Flumserberg

A 4-peak tour of Flumserberg.

It has been one month since my last ‘real’ hike – on Pilatus – but it has taken that long for my health to return more or less normal after experiencing COVID-19 symptoms a few days afterward. (Fortunately, I tested negative then, and again 10 days later in an antibody test.) So with today’s beautiful weather enticing me outside, I decided to make a quick trip over to Flumserberg – where Andy and I skied in January – to hike where I could really see some views. Read on, and check out the gallery for photos and video.

David on Gross Güslen peak; Walensee is behind.

The Flumserberg ski area is set in a minor mountain range with a beautiful view across the Walansee valley. With a direct train from Zürich to Unterterzen, on the shores of the Walansee, and a gondola from there to the base of the ski area at Tannenboden, one can be on alpine trails in just 90 minutes travel from home. I chose to take an additional gondola ride from there to the top of the ridge at Maschgenkamm, at 2020m. It feels like cheating – to skip the 1595m climb (over 5,200′) – back in NH, it would be a whole day’s outing to summit a peak like that! But, wow, as you step off the gondola and through the restaurant, the views are spectacular. And there you are on the ridge, ready to circumnavigate the verdant northwest bowl of Flumserberg.

Looking back at Maschgenkamm top station, from Ziger peak. The red-shirt boy is flying a drone.

Today was the first day the gondola was open since March – a combination of the emerging summer season and the re-opening after Coronavirus restrictions – so there were a fair number of others out to enjoy the day. That said, it never felt crowded. I was following a route suggestion for the vier Gipfels tour (four peaks), a shortened version of the sieben Gipfels (seven peaks) that suited my current condition and my time constraints just fine. (I am accustomed to eating gipfel, as the Swiss call their form of croissants, but it is also a term for mountain summit; here, 7 gipfels refers to the seven little peaks on this ridgeline.)

Ziger peak, Flumserberg.

As I took my first steps up Ziger, the first of my gipfel, a jet plane zoomed past, doing a barrel roll just a hundred meters over my head. (The Swiss air force likes to spend sunny days in the mountains, too.) Passing other hikers, some much younger and some much older than me, I soon left the main ridgeline and cut across some ski slopes that had challenged (ok, frightened) me a few months ago, now blooming with wildflowers. At one point the trail cut through a snowbank, but the trail maintainers had plowed it clear.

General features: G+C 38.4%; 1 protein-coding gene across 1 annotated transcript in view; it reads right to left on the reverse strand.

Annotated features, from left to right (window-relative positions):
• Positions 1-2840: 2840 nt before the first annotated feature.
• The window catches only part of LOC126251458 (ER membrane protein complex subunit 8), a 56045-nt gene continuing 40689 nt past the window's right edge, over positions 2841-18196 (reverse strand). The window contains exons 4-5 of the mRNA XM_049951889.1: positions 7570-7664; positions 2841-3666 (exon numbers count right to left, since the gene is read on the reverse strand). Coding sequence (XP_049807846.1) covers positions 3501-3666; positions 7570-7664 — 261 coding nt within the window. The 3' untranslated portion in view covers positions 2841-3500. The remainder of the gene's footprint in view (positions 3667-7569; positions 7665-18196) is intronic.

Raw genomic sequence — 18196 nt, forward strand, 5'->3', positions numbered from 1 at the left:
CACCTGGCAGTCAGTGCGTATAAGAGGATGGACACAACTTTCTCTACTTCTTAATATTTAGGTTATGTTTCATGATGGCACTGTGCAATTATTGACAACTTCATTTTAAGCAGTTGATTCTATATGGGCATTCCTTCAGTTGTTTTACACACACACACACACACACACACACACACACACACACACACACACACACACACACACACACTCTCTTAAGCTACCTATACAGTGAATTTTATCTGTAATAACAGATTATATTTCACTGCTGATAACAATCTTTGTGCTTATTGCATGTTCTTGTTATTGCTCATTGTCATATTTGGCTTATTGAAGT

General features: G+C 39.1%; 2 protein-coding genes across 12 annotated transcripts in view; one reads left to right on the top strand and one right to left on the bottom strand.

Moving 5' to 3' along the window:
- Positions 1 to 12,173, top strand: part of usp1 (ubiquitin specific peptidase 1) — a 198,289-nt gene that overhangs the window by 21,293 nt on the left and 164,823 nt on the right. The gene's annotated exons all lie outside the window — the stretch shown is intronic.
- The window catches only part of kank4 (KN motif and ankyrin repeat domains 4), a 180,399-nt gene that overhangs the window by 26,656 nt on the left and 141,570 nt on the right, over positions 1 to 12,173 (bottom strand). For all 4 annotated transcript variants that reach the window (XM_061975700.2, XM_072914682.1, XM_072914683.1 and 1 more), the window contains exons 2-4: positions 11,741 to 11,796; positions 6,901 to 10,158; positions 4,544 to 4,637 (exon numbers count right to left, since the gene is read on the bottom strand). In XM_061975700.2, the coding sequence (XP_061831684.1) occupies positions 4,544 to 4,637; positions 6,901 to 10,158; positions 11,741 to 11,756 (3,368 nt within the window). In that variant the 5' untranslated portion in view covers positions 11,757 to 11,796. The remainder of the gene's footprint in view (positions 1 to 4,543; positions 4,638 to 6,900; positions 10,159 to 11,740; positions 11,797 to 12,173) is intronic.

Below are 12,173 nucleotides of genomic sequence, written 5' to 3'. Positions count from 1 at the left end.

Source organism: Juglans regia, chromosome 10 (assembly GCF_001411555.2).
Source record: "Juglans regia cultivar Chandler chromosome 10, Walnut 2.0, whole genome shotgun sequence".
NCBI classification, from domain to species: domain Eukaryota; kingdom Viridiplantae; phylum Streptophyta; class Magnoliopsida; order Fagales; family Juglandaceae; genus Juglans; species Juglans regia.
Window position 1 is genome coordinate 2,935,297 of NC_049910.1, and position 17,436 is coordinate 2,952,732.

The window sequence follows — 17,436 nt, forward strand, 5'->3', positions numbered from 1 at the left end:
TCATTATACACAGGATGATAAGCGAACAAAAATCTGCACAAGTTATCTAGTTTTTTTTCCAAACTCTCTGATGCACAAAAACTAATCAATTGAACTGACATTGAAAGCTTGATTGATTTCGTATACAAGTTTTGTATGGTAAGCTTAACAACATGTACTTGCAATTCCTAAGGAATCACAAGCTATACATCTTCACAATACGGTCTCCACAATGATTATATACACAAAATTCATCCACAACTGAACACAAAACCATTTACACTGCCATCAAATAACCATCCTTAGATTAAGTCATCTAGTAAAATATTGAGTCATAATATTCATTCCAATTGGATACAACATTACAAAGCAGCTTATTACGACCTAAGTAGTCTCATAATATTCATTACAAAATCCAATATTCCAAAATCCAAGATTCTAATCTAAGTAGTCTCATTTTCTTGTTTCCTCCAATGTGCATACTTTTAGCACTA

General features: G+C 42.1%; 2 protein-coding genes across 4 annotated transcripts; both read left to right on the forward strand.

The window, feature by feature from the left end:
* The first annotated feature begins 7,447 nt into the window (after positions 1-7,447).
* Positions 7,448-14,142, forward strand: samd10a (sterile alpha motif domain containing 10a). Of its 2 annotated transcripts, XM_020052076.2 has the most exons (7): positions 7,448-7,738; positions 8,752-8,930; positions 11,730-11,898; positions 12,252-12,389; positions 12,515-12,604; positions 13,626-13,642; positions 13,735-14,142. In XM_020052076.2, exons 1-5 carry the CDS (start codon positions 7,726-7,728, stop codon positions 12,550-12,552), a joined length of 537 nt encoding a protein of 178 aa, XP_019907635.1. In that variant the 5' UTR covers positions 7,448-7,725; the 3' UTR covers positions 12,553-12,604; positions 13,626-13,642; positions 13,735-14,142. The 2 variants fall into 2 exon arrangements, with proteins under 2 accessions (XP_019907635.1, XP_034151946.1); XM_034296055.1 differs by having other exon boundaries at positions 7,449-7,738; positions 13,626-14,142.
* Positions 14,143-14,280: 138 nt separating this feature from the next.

The trail is plowed through a fading snowbank, while dairy farmer establishes his summer fenceline.

Above you can just see a farmer with a sledgehammer, on the trail at the right edge of the snow, pounding in fenceposts. Many alpine meadows serve as ski slopes in the winter and cow pasture in the summer. The farmers use electric fences to contain their cows all summer, then pull down the fences in the fall when the cows migrate to the valley; every spring they walk the fenceline, fish the fencepost out of the rocks and brush, and set them back up. I’ve noticed this same behavior in places that are not formal ski areas as well… the goal is to prevent invisible (but dangerous) surprises for backcountry skiers who encounter an intact fence!

Soon I passed a small picnic area – a single table, a small fireplace with grill, a wood box with free firewood, and a happy family grilling wurst for lunch. Then on to a promintory called Gross Güslen (big sprinkle?) with spectacular views of the Walansee valley. The water is chalky blue, typical of runoff from alpine glaciers.

Walansee valley as seen from Gross Güslen peak, Flumserberg.

On my way down I passed the elegant Seebenalp hotel, with happy diners enjoying a sunny lunch on its veranda. From there I followed a gravel road back to Tannenbodenalp; at one point the I followed the trail through a gate in the electric fence and walked among curious cows for the next kilometer. (Be sure to watch the video!)

My route follows a gravel road through cow pasture.

I would like to return to Flumserberg – it’s convenient to reach and there are many trails to explore; next time I’d like to take a longer hike and get in some more elevation gain.

Check out the photo gallery – the most beautiful views are there!

Hike stats: 8.66km, 2h02m, gain 103m. Mostly downhill!

Author: dfkotz

David Kotz is an outdoor enthusiast, traveller, husband, and father of three. He is also a Professor of Computer Science at Dartmouth College.

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